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What to Do if Your Child Has Trouble Talking

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Updated on Aug 17, 2012

Speech and language delays are among the most common developmental problems in young children. There is quite a bit of variability in how quickly children learn to speak, but most children are using many words (at least 50) by age 2 and simple sentences by age 3. Sometimes speech delays are ignored on the premise that a child will simply “grow out of it,” but this is usually a mistake. Speech and language difficulties are significant in and of themselves, and may be part of other developmental problems, such as autism or learning disabilities.

Some children have difficulties mainly with “expressive language,” the actual production of words as speech. Others have difficulties with “receptive language,” or language comprehension, in addition to speech delays. These children typically have trouble understanding instructions and may have trouble identifying body parts, common objects or pictures. Still others have difficulties with “pragmatic language,” or the skills needed for real-life communication in social situations, such as conversation skills. Children with autism spectrum disorder especially have trouble with pragmatic language skills.

The American Academy of Pediatrics recommends that primary care doctors evaluate all children for developmental problems, including speech and language delays, at 9, 18 and 30 months of age using specialized screening tests. There are also a number of “red flags” that should alert parents and doctors that a child may have a significant speech-language disorder, including lack of eye contact, lack of interest in communication, not responding when called by name, using no single words by 15 months, using fewer than 50 words by 2 years, not using complete sentences by 3 years, or showing frustration due to communication difficulties at any age.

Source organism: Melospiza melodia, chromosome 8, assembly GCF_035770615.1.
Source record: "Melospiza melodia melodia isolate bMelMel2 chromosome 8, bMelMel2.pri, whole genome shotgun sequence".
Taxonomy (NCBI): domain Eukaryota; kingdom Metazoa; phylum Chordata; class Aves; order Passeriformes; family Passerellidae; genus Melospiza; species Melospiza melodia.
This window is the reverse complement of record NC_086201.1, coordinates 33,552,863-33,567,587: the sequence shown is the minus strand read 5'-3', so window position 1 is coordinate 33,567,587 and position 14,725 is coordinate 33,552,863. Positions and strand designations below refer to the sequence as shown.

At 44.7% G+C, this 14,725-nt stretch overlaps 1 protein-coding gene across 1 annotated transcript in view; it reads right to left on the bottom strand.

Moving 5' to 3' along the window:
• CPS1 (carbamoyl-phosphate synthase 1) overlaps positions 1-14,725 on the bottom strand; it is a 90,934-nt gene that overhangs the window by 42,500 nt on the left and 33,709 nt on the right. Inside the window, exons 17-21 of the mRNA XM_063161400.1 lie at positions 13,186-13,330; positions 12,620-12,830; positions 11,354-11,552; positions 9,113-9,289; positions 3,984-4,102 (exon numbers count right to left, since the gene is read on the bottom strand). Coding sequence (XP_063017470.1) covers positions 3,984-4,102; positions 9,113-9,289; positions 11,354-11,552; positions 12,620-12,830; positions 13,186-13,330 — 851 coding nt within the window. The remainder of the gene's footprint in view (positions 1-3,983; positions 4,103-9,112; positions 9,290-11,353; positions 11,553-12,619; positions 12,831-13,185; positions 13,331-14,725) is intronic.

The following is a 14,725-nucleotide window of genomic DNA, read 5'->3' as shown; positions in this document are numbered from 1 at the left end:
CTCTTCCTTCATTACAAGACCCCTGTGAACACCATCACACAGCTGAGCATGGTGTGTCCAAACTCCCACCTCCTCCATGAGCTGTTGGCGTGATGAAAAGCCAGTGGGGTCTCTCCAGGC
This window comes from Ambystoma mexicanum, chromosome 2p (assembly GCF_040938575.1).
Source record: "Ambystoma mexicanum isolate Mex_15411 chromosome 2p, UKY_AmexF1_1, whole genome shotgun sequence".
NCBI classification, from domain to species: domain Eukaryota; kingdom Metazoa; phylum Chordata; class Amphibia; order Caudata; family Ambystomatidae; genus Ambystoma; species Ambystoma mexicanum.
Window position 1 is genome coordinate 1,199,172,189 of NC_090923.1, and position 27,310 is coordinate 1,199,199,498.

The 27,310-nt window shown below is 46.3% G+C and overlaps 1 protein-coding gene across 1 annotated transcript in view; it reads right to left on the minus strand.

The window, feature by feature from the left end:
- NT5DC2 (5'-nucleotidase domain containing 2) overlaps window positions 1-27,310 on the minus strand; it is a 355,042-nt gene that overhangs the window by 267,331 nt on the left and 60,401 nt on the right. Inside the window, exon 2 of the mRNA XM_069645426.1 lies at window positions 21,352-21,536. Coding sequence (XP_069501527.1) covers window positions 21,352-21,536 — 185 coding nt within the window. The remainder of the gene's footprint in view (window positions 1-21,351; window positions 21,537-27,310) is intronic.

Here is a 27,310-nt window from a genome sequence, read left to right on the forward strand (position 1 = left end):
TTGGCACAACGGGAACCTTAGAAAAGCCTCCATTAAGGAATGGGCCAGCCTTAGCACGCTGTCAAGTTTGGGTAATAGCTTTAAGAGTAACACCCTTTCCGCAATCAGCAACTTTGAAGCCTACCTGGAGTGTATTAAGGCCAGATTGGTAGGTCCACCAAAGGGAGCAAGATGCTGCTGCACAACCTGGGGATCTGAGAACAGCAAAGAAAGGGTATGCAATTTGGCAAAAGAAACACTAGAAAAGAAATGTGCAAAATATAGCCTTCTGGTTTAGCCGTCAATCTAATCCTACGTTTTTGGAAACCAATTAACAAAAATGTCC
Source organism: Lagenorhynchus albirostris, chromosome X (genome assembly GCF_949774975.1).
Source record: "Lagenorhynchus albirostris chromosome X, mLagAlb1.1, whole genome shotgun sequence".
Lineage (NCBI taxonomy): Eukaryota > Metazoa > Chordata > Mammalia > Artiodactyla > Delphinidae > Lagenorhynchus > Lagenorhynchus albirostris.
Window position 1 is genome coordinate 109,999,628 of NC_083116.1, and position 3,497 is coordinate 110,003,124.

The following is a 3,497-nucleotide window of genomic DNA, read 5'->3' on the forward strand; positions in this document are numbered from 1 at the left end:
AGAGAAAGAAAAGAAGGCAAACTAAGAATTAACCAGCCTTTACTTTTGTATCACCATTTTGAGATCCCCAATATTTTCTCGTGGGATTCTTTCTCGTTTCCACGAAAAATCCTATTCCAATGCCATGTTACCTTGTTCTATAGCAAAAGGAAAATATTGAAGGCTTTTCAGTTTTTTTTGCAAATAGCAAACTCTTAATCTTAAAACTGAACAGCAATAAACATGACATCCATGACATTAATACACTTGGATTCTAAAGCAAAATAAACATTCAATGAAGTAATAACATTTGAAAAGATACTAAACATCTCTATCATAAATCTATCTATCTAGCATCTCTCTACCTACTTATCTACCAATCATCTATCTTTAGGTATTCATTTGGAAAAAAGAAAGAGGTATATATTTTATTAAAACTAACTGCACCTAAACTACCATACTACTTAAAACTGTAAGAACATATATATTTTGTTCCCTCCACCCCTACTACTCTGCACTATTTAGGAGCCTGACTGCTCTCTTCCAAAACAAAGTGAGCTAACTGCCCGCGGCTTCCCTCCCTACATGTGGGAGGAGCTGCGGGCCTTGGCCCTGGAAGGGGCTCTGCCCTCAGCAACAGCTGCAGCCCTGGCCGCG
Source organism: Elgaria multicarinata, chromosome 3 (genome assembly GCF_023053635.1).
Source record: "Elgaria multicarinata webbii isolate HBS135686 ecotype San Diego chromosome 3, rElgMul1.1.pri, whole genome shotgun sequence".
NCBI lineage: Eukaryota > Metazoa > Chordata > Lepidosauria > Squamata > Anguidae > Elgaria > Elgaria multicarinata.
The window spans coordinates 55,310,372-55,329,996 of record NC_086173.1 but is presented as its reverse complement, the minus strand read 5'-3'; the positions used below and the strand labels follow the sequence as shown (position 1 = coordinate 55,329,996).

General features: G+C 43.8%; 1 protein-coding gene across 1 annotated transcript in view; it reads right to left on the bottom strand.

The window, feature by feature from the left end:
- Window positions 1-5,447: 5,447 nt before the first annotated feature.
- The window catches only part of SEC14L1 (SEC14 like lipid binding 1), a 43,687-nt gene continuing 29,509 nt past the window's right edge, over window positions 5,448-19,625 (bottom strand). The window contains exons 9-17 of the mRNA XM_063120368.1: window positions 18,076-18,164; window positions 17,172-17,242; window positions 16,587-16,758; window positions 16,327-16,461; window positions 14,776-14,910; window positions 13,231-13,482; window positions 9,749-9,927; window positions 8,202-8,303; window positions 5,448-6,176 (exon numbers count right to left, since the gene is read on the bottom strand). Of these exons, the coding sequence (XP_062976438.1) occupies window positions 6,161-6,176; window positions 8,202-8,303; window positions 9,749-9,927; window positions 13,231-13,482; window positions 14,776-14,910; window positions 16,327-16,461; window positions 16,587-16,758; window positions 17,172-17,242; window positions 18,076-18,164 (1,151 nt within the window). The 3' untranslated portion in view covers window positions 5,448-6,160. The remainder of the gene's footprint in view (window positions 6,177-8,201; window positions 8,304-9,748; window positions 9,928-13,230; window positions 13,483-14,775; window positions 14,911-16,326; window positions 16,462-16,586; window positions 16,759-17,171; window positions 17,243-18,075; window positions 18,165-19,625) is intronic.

Here are the key steps to help your child with speech and language delays:

  • Trust yourself. If you are concerned about your child’s speech and language development, you should trust your instincts and act on your concerns by seeking out help for your child.
  • Have your child’s hearing checked. Ask your child’s doctor for a referral for a formal hearing evaluation by an experienced audiologist. Although most children with speech and language delays have normal hearing, it is very important to rule out hearing loss as early as possible. Research shows that early treatment for severe hearing loss (using hearing aids, for example) results in much better language outcomes.
  • Have your child evaluated. If your child is less than 3 years old, contact your local early intervention program to have your child evaluated. If your child is over 3 years of age, your local school district should provide assessments and treatment.
  • Obtain services for your child. These services may be home-based, clinic-based or school-based depending on your child’s needs and the types of services offered in your community. Most often a speech specialist, or “speech-language pathologist,” will work with your child and will help you find ways to encourage your child’s speech and language skills. Other child development professionals may also become involved depending on your child’s needs.
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